Often when I think of the internet, my mind goes to Google or searching the web.  I don’t think about all the other ways in which it touches my life.

For about 36 hours last week, our internet access was unavailable at the office.  Suddenly, it hit home how much of our work life is intertwined in that world wide web.

No one from outside our organization could email us or vice versa.  Clients could not access our website or all the forms that are housed within it so we couldn’t receive applications or event registrations.  We were unable to access the master calendar or our directory.  

It reminded me of when the electricity goes out during a storm.  Often electricity means “lights”, so when the lights go out we initially think of all the alternative activities we could enjoy.  Watch a movie or television: nope.  Get caught up on dishes or laundry: try again.  Play on the computer: sorry.  Turn on a fan because the air-conditioner doesn’t run: wrong.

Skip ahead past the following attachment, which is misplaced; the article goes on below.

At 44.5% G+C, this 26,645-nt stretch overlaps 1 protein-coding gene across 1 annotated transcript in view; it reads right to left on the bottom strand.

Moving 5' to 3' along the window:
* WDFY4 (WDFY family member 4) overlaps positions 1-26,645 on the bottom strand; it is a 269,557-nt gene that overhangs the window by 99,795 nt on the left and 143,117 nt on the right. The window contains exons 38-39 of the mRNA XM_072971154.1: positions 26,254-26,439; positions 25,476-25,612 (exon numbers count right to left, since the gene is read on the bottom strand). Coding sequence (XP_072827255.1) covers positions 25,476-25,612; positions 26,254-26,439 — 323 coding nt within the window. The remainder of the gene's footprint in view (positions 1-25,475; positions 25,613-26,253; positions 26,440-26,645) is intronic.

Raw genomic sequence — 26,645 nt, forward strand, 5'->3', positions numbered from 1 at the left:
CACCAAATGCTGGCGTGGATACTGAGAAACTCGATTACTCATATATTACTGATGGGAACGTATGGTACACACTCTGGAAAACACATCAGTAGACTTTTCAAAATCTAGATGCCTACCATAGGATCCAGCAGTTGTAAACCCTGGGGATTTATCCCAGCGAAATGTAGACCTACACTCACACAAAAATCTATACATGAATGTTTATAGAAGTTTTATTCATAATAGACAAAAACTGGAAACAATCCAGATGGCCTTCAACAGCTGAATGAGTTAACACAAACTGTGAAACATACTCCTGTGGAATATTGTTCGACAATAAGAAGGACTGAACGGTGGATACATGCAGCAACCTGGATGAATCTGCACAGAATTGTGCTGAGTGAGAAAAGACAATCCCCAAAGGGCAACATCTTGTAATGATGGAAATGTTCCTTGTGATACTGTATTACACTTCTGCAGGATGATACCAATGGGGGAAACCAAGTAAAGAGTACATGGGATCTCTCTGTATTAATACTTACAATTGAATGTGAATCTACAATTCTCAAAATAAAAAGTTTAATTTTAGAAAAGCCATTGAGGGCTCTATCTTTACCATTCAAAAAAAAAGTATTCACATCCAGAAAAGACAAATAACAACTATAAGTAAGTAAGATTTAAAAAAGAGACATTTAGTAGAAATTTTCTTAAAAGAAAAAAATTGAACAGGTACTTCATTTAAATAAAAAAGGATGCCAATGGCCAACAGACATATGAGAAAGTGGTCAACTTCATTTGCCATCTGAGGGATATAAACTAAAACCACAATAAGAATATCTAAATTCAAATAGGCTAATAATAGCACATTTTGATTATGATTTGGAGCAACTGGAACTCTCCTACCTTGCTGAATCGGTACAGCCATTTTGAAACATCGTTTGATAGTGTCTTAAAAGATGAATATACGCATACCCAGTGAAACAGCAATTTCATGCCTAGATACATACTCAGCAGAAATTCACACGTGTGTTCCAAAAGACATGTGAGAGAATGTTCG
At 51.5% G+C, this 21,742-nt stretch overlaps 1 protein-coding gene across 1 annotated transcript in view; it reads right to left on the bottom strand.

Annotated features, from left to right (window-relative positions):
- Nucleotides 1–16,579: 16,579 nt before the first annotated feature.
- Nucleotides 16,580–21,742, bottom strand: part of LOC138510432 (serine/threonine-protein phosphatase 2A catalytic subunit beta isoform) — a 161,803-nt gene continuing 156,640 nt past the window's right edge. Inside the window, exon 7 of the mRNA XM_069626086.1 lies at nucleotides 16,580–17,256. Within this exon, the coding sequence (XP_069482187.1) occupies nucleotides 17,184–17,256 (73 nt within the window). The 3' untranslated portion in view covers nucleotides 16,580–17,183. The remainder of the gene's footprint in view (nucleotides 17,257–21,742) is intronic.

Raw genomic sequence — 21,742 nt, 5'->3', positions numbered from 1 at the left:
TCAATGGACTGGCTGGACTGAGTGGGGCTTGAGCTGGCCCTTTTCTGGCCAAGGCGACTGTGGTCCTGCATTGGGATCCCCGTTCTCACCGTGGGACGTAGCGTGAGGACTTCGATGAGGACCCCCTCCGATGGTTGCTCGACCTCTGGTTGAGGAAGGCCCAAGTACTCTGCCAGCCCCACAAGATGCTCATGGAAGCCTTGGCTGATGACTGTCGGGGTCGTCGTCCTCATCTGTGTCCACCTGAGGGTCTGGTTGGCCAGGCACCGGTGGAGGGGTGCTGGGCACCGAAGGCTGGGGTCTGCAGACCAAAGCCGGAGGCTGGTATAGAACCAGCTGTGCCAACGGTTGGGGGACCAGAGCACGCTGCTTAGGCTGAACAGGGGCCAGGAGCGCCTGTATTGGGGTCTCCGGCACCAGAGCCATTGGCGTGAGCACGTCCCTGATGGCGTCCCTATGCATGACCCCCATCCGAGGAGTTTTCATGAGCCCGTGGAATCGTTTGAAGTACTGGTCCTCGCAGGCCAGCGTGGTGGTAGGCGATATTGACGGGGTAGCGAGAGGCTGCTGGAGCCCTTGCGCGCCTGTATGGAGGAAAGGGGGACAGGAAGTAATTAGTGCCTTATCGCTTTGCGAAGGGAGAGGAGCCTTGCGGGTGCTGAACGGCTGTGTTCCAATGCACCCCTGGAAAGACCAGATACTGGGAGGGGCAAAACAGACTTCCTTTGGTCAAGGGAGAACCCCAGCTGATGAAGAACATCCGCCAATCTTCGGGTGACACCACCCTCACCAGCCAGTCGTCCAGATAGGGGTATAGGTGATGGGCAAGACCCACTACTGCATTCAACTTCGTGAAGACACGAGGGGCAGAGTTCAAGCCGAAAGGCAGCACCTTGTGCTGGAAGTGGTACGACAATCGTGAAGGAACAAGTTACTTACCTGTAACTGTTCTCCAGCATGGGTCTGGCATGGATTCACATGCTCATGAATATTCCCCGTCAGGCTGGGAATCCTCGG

Another scenario like this occurred when I lost heat during an ice storm.  You expect the room to be chilly, but not your clothes and covers, and worse, your water.  You can’t use the stove to make hot cocoa or take a hot shower or warm up clothes in the dryer…everything is cold when the electricity is out in the winter.

You may not realize your daily interaction with the internet, electricity or heat — that is until you are without them.  Even a void of a few hours can be illuminating as to your dependence on all the things they impact.

While everything is working as it should, take a moment to anticipate what is essential should you be without some element of your fundamental infrastructure.  Having redundancies and backup plans that are tangible and tactile instead of virtual and invisible could prove to be lifesavers.

Even the old fashioned paper and ink version of a critical document or candlelight and matches are a welcome sight when adversity strikes.  Technology is a wonder only when it works.

— beth triplett

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